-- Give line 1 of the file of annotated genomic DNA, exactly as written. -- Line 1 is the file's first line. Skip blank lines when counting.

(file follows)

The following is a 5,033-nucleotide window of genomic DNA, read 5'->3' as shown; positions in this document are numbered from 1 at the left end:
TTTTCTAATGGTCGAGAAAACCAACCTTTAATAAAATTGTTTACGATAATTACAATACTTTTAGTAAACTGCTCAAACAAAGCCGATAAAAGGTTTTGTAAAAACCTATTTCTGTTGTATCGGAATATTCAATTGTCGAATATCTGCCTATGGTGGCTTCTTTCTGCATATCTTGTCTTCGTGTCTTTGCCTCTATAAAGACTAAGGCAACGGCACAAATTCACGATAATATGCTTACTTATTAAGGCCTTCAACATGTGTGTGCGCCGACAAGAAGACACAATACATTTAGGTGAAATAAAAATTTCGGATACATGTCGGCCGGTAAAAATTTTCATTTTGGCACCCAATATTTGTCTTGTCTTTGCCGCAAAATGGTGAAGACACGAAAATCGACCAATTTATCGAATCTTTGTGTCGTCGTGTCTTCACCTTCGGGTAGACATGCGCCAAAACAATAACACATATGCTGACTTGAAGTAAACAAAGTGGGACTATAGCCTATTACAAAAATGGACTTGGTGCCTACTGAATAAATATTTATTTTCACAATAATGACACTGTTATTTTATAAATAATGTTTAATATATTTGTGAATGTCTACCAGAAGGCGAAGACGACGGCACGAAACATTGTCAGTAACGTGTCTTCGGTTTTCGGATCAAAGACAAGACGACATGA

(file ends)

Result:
The following is a 5,033-nucleotide window of genomic DNA, read 5'->3' as shown; positions in this document are numbered from 1 at the left end: